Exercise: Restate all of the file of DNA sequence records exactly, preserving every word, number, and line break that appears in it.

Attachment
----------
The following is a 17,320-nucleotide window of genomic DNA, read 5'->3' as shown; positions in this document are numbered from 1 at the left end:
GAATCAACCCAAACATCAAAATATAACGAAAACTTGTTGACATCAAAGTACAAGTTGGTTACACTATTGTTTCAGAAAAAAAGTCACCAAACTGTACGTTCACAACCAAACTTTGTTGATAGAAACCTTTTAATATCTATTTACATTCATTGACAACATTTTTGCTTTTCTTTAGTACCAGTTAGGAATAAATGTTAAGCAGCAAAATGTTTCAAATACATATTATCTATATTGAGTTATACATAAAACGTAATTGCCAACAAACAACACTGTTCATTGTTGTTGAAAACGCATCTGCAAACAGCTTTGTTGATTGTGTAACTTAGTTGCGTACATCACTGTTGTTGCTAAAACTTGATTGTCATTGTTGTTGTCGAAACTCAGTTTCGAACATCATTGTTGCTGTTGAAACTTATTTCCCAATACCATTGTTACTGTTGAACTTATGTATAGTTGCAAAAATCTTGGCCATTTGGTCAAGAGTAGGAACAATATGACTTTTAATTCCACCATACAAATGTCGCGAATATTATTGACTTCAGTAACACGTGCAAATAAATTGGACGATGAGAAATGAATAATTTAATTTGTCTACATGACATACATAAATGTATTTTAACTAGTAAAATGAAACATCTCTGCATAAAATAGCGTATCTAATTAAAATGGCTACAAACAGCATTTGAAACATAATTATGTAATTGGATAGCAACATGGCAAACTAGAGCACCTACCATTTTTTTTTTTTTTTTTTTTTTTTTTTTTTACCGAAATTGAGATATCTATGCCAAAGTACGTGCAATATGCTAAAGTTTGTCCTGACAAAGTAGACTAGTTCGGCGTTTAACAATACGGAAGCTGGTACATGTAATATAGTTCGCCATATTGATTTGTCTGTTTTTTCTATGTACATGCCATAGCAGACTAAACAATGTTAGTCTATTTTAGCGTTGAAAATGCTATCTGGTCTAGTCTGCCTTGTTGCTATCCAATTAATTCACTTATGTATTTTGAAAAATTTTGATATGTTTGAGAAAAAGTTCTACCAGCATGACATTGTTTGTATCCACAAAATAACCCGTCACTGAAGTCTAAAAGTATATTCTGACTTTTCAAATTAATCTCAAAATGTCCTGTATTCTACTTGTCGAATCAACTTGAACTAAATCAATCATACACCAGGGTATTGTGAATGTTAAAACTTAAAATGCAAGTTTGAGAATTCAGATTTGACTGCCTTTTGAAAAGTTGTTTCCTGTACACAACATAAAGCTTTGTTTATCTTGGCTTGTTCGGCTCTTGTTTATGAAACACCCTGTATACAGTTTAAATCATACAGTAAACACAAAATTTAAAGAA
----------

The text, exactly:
The following is a 17,320-nucleotide window of genomic DNA, read 5'->3' as shown; positions in this document are numbered from 1 at the left end:
GAATCAACCCAAACATCAAAATATAACGAAAACTTGTTGACATCAAAGTACAAGTTGGTTACACTATTGTTTCAGAAAAAAAGTCACCAAACTGTACGTTCACAACCAAACTTTGTTGATAGAAACCTTTTAATATCTATTTACATTCATTGACAACATTTTTGCTTTTCTTTAGTACCAGTTAGGAATAAATGTTAAGCAGCAAAATGTTTCAAATACATATTATCTATATTGAGTTATACATAAAACGTAATTGCCAACAAACAACACTGTTCATTGTTGTTGAAAACGCATCTGCAAACAGCTTTGTTGATTGTGTAACTTAGTTGCGTACATCACTGTTGTTGCTAAAACTTGATTGTCATTGTTGTTGTCGAAACTCAGTTTCGAACATCATTGTTGCTGTTGAAACTTATTTCCCAATACCATTGTTACTGTTGAACTTATGTATAGTTGCAAAAATCTTGGCCATTTGGTCAAGAGTAGGAACAATATGACTTTTAATTCCACCATACAAATGTCGCGAATATTATTGACTTCAGTAACACGTGCAAATAAATTGGACGATGAGAAATGAATAATTTAATTTGTCTACATGACATACATAAATGTATTTTAACTAGTAAAATGAAACATCTCTGCATAAAATAGCGTATCTAATTAAAATGGCTACAAACAGCATTTGAAACATAATTATGTAATTGGATAGCAACATGGCAAACTAGAGCACCTACCATTTTTTTTTTTTTTTTTTTTTTTTTTTTTTACCGAAATTGAGATATCTATGCCAAAGTACGTGCAATATGCTAAAGTTTGTCCTGACAAAGTAGACTAGTTCGGCGTTTAACAATACGGAAGCTGGTACATGTAATATAGTTCGCCATATTGATTTGTCTGTTTTTTCTATGTACATGCCATAGCAGACTAAACAATGTTAGTCTATTTTAGCGTTGAAAATGCTATCTGGTCTAGTCTGCCTTGTTGCTATCCAATTAATTCACTTATGTATTTTGAAAAATTTTGATATGTTTGAGAAAAAGTTCTACCAGCATGACATTGTTTGTATCCACAAAATAACCCGTCACTGAAGTCTAAAAGTATATTCTGACTTTTCAAATTAATCTCAAAATGTCCTGTATTCTACTTGTCGAATCAACTTGAACTAAATCAATCATACACCAGGGTATTGTGAATGTTAAAACTTAAAATGCAAGTTTGAGAATTCAGATTTGACTGCCTTTTGAAAAGTTGTTTCCTGTACACAACATAAAGCTTTGTTTATCTTGGCTTGTTCGGCTCTTGTTTATGAAACACCCTGTATACAGTTTAAATCATACAGTAAACACAAAATTTAAAGAA